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|Pauly Shore Is Dead|
Theatrical release poster
|Directed by||Pauly Shore|
|Produced by||Pauly Shore|
|Written by||Kirk Fox|
Ashley L. Anderson
|Distributed by||20th Century Fox|
The film is a fake documentary that begins as a semi-autobiographical retelling of Shore's early success and dwindling popularity in the late 1990s, after which it documents Shore's (fictional) attempt to fake his own death in order to drum up popularity for his films. It features many cameos.
The film begins as an autobiographical look at Shore's early professional successes on MTV and as the star of a series of '90s comedies. Shore's film career leads to his taking a starring role in a vehicle on the Fox Network, in which he plays the slacker son of a millionaire. The pilot of the series turns out to be a commercial and critical failure, and Shore becomes a pariah virtually overnight, with his friends distancing themselves from him for fear that it will tarnish their own careers. Shore is ultimately reduced to living in his mother's attic and watching BackDoor Sluts 9 starring his ex-girlfriend, who will no longer see him. He spends his very last $84 on a hooker--who does almost nothing for him and his life simply gets worse and worse.
One night, Shore is visited by the ghost of his mentor, comic Sam Kinison, who encourages Shore to fake his own death as a means of revitalizing popularity in Pauly Shore films and merchandise. Shore decides to go through with the plan, which initially works: Once word of his "death" breaks, celebrities eager for the residual publicity begin appearing on television in large numbers to declare Shore a comic genius and lament his early death. Shore, eager to bask in the publicity, begins appearing in public wearing a disguise; he is quickly outed, arrested, and sent to prison.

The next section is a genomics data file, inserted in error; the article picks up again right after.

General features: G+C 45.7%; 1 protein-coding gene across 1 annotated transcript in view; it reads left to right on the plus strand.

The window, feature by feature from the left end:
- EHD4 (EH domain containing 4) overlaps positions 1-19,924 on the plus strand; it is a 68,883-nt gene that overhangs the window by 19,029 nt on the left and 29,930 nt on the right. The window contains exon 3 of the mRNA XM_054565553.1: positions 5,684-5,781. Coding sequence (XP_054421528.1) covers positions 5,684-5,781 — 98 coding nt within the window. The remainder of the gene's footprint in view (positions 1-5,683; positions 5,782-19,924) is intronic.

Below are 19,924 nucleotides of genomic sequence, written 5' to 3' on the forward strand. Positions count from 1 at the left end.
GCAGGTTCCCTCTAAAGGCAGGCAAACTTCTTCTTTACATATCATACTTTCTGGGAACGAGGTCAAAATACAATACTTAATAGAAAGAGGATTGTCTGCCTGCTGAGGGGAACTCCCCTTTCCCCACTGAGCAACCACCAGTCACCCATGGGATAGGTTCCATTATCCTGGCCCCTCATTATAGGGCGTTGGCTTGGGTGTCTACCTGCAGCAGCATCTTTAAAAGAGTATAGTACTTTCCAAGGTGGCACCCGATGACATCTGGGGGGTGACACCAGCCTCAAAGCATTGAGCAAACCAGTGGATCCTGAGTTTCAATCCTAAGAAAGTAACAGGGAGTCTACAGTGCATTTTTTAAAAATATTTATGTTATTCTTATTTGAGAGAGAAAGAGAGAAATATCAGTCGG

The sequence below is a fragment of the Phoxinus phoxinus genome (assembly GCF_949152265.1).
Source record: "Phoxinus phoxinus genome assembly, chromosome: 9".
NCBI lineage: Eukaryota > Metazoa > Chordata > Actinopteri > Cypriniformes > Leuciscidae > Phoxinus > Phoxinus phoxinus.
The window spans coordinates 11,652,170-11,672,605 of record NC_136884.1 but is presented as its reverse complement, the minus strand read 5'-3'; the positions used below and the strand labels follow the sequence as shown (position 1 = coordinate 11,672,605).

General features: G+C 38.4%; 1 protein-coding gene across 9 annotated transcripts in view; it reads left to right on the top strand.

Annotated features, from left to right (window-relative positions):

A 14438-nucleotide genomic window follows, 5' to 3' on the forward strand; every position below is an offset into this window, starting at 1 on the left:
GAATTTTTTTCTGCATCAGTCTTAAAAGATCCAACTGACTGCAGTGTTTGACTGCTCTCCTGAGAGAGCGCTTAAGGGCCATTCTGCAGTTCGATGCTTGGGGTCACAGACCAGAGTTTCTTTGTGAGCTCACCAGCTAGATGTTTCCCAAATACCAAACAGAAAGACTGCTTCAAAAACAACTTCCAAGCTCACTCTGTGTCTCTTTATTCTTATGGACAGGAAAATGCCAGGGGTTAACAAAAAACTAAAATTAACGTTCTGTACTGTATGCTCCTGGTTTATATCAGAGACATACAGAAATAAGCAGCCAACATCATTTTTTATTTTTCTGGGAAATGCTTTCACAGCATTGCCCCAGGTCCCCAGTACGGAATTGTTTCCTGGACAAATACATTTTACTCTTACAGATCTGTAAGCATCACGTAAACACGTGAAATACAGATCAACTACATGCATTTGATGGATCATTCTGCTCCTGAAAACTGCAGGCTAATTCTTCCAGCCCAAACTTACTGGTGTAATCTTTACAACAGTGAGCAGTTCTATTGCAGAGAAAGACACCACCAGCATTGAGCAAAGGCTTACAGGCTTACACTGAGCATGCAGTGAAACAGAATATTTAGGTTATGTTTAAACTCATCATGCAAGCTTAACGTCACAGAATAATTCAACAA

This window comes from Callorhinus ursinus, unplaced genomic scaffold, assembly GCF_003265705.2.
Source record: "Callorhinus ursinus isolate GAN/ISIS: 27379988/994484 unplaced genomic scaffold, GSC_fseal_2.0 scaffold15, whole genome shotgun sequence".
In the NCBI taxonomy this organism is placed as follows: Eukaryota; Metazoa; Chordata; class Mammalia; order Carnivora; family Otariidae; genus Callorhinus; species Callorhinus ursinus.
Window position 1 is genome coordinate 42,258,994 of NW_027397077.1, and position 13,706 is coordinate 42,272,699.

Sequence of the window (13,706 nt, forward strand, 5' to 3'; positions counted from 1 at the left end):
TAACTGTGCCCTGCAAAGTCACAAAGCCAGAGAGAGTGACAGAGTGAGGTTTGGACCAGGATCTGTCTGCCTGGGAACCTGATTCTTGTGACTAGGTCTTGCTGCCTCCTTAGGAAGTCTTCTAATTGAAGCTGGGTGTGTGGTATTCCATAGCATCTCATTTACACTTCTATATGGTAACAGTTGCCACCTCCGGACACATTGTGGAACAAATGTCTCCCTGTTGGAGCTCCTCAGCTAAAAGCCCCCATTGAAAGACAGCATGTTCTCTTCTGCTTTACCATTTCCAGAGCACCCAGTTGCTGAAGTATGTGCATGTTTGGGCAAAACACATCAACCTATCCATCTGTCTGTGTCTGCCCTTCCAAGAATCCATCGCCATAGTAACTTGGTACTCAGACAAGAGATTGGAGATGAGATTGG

In prison, Shore is attacked by one of his former fans, "Bucky from Kentucky," a redneck whose world view was shattered when he learned that Shore had willingly put his own fans through the ordeal of thinking he was dead. Shore survives the attack, which causes him to realize that even though he was no longer as famous as he once was, he still had fans who loved him. Shore and Bucky have a heart-to-heart about the nature of celebrity, and Shore decides to start his career over.
After getting out of prison, Shore sets about making Pauly Shore Is Dead to chronicle his own rise and fall, using information he has gathered from years in Hollywood to blackmail various B-list celebrities into appearing in cameos; he reserves the information he has on A-list celebrities for the planned sequel.
Pauly Shore Is Dead received mixed reviews: Rotten Tomatoes gave it a still "rotten" 57% rating. Nonetheless they were by far the highest of Shore's film career, well above his universally negatively reviewed vehicles of the 1990s. It was a box office bomb, however, earning just $11,000 after a very limited release to theaters in Sacramento, California. It won the Audience Choice Award from the Slamdunk Film Festival (for Shore's direction).
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Music from the band Staind's album Break the Cycle is used in the film. Aaron Lewis, vocalist of Staind, also makes an appearance in the film. Eminem and now deceased rapper Proof are in a deleted scene. Fred Durst and Ja Rule, who both feuded with Eminem, also appeared in the film. In the deleted scene with Dexter Holland, the song playing in the background is "Elders" written and performed by Dexter's band The Offspring.